By the time my Easter lily begins to fade and my chocolate bunny is gone, we may know the full fate of Gov. Deval Patrick’s $1.9 billion tax increase proposal, which is presently being sniffed and nibbled on Beacon Hill. Not that there’s anything sweet-smelling/tasting about a tax hike.
New spending on transportation and education proposals in the governor’s fiscal year 2014 budget depend upon new revenues. Speaker Robert DeLeo and Senate President Therese Murray had a joint news conference yesterday supporting roughly $500 million more: a 3 cents-per-gallon increase in the gas tax, adjusted for inflation in the future; a $1-per-pack increase in the cigarette tax; and application of the sales tax to computer system design services and utility classification.
Last month, the Joint House/Senate Revenue Committee held a hearing on the governor’s taxes, including his increase in the 5.25 percent income tax rate to 6.25 percent. Some income tax hike could still be included in the House budget, due out next week.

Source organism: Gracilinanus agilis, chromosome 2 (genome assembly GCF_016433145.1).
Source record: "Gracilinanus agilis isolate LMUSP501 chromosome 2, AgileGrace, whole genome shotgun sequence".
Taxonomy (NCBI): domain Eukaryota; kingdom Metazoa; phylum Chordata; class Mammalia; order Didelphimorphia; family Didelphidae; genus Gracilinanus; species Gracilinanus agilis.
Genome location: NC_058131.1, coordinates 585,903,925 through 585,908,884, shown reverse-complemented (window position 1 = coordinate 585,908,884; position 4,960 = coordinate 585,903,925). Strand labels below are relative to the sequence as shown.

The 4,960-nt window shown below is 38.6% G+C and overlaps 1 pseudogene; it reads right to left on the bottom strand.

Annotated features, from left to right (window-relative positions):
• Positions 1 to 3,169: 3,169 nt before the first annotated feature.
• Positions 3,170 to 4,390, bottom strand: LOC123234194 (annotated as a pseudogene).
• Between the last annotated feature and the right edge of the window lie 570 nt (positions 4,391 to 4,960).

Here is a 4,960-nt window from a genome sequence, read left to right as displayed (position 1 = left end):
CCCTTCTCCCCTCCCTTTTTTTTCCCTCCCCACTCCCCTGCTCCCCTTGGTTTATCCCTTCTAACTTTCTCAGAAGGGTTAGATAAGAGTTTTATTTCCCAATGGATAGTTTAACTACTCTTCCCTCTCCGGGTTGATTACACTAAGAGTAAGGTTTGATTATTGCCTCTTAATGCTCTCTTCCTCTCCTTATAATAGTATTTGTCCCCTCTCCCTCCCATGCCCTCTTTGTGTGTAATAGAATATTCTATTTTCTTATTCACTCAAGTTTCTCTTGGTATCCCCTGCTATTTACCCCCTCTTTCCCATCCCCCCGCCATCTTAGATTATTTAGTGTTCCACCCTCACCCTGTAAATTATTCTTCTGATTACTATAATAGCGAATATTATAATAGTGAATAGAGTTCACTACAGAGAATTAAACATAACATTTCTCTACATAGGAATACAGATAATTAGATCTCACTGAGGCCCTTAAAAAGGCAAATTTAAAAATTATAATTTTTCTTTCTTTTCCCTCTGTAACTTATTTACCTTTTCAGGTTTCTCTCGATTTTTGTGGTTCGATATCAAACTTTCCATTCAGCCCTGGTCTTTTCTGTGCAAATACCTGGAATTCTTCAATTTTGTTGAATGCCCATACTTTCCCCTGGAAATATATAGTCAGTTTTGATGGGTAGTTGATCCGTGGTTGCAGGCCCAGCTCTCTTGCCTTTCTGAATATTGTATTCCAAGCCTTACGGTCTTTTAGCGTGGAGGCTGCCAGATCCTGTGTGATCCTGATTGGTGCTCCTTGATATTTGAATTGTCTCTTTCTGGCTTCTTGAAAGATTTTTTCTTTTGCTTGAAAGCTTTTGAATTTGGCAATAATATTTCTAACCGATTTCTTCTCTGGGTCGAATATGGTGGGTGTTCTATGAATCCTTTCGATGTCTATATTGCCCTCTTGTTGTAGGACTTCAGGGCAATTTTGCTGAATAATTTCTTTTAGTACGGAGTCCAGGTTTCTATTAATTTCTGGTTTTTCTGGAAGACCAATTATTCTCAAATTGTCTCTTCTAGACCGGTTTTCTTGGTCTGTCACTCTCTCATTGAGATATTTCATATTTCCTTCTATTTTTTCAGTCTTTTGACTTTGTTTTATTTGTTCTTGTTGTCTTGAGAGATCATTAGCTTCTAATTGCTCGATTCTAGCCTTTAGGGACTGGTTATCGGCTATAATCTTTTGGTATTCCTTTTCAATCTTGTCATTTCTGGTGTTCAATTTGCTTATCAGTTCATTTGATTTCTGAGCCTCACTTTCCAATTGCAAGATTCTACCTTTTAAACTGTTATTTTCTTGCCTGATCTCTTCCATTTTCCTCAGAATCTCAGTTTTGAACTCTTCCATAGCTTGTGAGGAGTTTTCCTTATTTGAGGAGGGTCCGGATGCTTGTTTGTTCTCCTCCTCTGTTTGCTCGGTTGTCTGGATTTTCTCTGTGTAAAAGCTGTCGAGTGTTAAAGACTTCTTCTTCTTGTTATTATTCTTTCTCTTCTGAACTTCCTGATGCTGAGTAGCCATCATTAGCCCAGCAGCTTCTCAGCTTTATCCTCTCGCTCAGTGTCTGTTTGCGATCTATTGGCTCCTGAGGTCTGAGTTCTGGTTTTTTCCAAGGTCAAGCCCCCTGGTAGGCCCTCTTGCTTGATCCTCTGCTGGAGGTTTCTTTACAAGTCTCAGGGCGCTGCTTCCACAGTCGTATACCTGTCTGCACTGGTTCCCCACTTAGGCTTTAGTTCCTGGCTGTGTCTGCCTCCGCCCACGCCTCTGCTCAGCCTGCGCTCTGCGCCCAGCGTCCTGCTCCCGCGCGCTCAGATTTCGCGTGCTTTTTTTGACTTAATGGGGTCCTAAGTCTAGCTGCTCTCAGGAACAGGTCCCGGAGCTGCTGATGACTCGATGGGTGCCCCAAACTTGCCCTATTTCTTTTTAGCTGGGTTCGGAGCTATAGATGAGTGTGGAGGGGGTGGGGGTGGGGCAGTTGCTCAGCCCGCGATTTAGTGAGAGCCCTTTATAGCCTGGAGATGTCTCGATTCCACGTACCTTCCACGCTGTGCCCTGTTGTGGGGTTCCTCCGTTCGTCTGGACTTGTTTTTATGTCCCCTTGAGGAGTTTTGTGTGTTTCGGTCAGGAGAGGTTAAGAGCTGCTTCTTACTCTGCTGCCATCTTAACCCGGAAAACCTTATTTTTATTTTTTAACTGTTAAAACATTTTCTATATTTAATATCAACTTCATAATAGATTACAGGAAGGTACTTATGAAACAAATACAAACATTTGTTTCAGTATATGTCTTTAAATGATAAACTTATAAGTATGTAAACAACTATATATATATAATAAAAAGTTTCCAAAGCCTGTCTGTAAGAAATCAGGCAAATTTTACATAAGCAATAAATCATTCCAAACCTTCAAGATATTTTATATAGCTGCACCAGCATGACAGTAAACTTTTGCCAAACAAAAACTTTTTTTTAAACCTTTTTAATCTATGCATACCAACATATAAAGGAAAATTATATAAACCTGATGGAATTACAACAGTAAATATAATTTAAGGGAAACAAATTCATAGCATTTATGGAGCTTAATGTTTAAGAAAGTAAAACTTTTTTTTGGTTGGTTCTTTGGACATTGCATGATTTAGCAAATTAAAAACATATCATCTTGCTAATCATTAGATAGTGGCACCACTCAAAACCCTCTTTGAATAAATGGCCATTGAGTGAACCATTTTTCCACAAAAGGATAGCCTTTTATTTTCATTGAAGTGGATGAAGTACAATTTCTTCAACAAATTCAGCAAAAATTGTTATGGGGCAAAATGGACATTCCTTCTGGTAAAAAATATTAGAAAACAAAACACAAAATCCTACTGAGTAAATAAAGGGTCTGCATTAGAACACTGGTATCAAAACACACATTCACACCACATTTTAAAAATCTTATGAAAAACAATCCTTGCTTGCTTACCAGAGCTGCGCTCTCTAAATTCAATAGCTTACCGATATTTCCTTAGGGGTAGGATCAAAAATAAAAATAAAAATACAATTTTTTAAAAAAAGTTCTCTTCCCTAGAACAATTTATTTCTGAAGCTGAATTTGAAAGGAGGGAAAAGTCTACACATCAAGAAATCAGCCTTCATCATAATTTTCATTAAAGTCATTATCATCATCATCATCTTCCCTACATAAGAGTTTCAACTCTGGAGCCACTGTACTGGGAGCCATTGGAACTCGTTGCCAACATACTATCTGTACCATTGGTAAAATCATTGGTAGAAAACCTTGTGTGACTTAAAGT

Chip Faulkner was at the hearing to testify for bills reducing the income tax and sales tax rates to 5 percent: a nicely “balanced approach.”
Good thing he was there, since the mayor of Springfield showed up with a brand-new attack on Proposition 21/2! Because Mayor Domenic Sarno wants one of the proposed state casinos to be built in Springfield, he’s asking for casinos’ property taxes to be exempt from the Proposition 21/2 levy limit, letting those taxes take the tax rate above the 2.5 percent ceiling.
Dangerous precedent. I can hear a logical argument that a casino is just another business, so if it is exempt, why not all businesses? Why not an industrial park, or a Walmart? Chip was quick to point out that Springfield has been one of the most mismanaged cities in the commonwealth, which is why its tax rate is sitting right on that 2.5 percent limit in the first place, unable to count the casino taxes as new growth.